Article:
While walking between my hotel and the Washington Convention Center at last month's APA Annual Convention, a passerby stopped me and asked, "Who are you folks? What is APA anyway? What does it do?"
I had a ready answer for that, somewhere between the too-succinct "professional and scientific association" and the impressively long list of our activities and concerns. It's this--APA is an organization with many sides:
It advances psychological research, methods and application.
It advances the application of psychology to human welfare.
It promotes, protects and expands the practice of psychology.
It supports training expertise at many levels.
Of course, APA is all these things and more, as befits an association whose membership, although sharing psychology as the core training discipline, is broad and diverse. And APA does more than simply promote and foster psychology--it guards and guides the discipline by setting standards, and it extends the discipline into the public arena through education and policy. For example, the APA Style Manual sets the rules for scholarly publications, not only in psychology but also in related fields. Its code of ethics is the model for other associations, both in the United States and abroad. Its public policy stance alone, and in coalitions, is respected and its comments are sought for policy issues at the national and local levels.
Every year, APA sends letters, files amicus briefs, drafts comments, gives testimony and makes visits on a gamut of issues that derive from the professional concerns of us all--academic and nonacademic alike, researcher, practitioner, activist, student and teacher. These activities, especially in coalitions with other organizations, give APA a strong "clout" on those topics it chooses to address.
How does APA determine which topics to make its priorities? Some are perennial--research funding for the behavioral sciences overall, mental health in particular, legislation regulating psychological practice, the need for recognizing the importance of behavioral research and expertise on a variety of topics. Other priorities are determined by discrete events such as proposed regulations or new policy, yet others by broad topic-based initiatives in areas such as health, aging, education and the like, and yet others by identification of a need or trend that psychological expertise should address. Indeed, I like to ask this directly--it's one of the reasons I pick at least two psychologists out of the membership directory tocall each week--to listen, and to be informed.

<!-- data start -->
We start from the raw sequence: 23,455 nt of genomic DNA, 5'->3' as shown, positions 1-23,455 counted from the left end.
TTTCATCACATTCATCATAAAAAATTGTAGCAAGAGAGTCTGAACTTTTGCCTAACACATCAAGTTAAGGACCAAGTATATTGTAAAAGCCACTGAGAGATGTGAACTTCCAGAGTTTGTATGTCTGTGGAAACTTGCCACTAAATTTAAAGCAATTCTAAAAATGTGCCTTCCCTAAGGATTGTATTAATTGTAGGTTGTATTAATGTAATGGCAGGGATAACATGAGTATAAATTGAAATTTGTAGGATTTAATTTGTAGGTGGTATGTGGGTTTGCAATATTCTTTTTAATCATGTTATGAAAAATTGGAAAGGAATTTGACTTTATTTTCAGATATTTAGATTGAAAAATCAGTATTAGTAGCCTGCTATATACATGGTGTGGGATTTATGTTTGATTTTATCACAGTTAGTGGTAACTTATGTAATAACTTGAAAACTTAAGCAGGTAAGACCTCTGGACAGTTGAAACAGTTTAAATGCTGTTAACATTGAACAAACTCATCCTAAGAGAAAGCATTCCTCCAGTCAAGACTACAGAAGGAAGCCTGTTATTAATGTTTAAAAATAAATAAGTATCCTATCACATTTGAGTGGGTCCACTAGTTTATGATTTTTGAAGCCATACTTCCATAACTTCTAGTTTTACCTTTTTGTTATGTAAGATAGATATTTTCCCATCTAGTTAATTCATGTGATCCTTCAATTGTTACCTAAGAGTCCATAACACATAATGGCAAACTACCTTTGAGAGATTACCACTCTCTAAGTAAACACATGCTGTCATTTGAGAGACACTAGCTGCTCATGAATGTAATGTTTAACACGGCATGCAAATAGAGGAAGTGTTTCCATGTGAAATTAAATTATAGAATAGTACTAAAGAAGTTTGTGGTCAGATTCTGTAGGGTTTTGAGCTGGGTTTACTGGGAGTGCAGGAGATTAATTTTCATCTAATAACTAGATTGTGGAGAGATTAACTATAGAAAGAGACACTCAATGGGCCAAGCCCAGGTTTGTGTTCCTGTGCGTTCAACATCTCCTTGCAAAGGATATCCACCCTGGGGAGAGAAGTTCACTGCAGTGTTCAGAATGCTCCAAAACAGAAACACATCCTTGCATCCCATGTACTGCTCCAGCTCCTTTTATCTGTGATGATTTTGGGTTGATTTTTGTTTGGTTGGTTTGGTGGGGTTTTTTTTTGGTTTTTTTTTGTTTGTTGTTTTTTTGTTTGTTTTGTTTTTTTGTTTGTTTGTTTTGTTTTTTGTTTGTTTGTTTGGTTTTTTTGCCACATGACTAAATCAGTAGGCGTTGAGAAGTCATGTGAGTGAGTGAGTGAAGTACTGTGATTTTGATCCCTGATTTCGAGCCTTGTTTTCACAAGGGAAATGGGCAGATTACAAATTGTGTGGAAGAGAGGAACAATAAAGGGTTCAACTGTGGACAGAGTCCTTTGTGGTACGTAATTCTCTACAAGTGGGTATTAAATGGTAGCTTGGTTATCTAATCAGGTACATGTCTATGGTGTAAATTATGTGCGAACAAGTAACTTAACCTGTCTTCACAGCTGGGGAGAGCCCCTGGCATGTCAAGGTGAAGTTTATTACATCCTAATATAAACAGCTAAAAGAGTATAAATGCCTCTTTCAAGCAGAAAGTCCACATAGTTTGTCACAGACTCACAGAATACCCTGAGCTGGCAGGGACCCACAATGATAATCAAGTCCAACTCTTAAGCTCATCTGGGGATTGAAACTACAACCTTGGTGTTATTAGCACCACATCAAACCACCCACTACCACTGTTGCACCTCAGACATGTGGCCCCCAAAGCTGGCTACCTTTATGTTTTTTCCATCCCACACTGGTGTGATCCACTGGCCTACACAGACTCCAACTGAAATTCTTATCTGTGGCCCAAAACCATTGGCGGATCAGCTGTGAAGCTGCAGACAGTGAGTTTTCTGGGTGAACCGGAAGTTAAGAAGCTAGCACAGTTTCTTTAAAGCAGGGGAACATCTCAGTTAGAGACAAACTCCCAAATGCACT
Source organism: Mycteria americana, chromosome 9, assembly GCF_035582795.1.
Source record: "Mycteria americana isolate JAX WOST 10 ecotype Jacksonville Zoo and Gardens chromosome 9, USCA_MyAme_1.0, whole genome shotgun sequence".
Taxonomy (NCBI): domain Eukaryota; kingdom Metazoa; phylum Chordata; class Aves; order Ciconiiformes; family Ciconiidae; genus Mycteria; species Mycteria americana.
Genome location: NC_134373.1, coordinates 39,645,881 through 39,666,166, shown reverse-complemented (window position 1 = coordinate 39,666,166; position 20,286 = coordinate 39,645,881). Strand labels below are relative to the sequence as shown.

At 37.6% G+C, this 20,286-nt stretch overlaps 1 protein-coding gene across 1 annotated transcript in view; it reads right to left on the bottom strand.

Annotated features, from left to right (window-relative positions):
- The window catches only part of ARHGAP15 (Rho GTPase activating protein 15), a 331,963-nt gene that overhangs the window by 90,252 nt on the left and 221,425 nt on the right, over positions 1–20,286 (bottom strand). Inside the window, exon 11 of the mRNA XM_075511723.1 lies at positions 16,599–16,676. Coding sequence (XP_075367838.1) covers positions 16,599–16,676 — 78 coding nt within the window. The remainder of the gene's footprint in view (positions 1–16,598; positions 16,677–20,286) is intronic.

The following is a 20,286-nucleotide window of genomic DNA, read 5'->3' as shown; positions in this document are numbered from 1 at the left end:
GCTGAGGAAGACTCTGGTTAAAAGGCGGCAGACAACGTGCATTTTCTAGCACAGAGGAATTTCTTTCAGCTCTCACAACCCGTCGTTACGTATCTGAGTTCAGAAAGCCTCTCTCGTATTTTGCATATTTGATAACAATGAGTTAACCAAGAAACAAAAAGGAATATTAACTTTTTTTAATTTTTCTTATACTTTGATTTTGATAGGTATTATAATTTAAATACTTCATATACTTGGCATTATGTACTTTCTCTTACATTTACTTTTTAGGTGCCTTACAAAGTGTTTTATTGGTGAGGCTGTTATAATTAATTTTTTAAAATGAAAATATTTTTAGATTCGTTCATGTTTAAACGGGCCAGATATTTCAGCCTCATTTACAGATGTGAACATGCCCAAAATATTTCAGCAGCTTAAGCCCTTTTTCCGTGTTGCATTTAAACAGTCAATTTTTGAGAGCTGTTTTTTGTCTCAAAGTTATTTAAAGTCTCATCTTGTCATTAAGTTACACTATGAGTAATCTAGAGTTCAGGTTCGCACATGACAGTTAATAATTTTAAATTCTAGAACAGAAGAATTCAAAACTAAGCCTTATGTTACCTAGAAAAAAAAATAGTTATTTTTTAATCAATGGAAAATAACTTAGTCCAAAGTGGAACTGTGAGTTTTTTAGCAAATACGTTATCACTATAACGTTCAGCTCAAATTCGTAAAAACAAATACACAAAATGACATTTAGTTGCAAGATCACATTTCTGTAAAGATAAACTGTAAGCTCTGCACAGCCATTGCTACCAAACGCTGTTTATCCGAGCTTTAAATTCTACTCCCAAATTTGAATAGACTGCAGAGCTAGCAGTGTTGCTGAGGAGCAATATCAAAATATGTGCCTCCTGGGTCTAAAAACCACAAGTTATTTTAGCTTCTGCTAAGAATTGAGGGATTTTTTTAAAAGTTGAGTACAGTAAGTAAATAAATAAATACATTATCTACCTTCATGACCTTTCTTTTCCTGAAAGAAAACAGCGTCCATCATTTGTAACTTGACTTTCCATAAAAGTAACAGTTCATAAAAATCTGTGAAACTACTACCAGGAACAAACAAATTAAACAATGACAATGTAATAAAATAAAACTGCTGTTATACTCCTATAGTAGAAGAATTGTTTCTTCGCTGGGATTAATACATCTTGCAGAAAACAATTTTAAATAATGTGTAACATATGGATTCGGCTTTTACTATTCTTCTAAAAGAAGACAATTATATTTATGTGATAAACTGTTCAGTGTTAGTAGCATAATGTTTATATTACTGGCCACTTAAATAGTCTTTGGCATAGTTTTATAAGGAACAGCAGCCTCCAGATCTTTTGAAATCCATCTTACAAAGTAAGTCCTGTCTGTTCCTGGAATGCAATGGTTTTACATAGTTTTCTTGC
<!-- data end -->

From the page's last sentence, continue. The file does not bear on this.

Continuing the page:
But the issues on which APA chooses to support are not chosen willy-nilly--there are some guidelines that help decide where time and resources will be spent. Of course, it goes without saying that the issue has to be consistent with APA's overall mission. But beyond that, the issue must be one where psychology's message is based on sound expertise, preferably one on which the Council of Representatives has acted to define APA's stance, and one on which there is some hope of success or other benefit--be it to APA, the profession, the science or the public good.
Do we do enough?
Of course, it is not possible for APA to have something to say on all the issues that meet even these criteria, at least not until we double or triple staff and resources. So sometimes I hear that we don't do enough or go far enough in promoting human welfare--in "giving psychology away" to meet today's societal challenges. But I hear the opposite as well, that we go too far, that we should take a stance on only those issues where our science does or can unequivocally inform our position.
Over the years APA's Boards and Council have discussed just this tension--one I personally find useful for forging a synergy, for honing our science to stretch to its limits and forcing us to carve out what we really need to know. The broad range of perspectives, passions and cautions represented across our membership, and the variety of opportunities to speak out for psychology in the service of human welfare, allow us to continuously educate ourselves and others about those areas where our science and profession can inform policy and action, and those areas where we need to foster research and new knowledge. It is just this lively state that makes me confident that my calls to members will be greeted with gusto and enthusiasm. Aloha.
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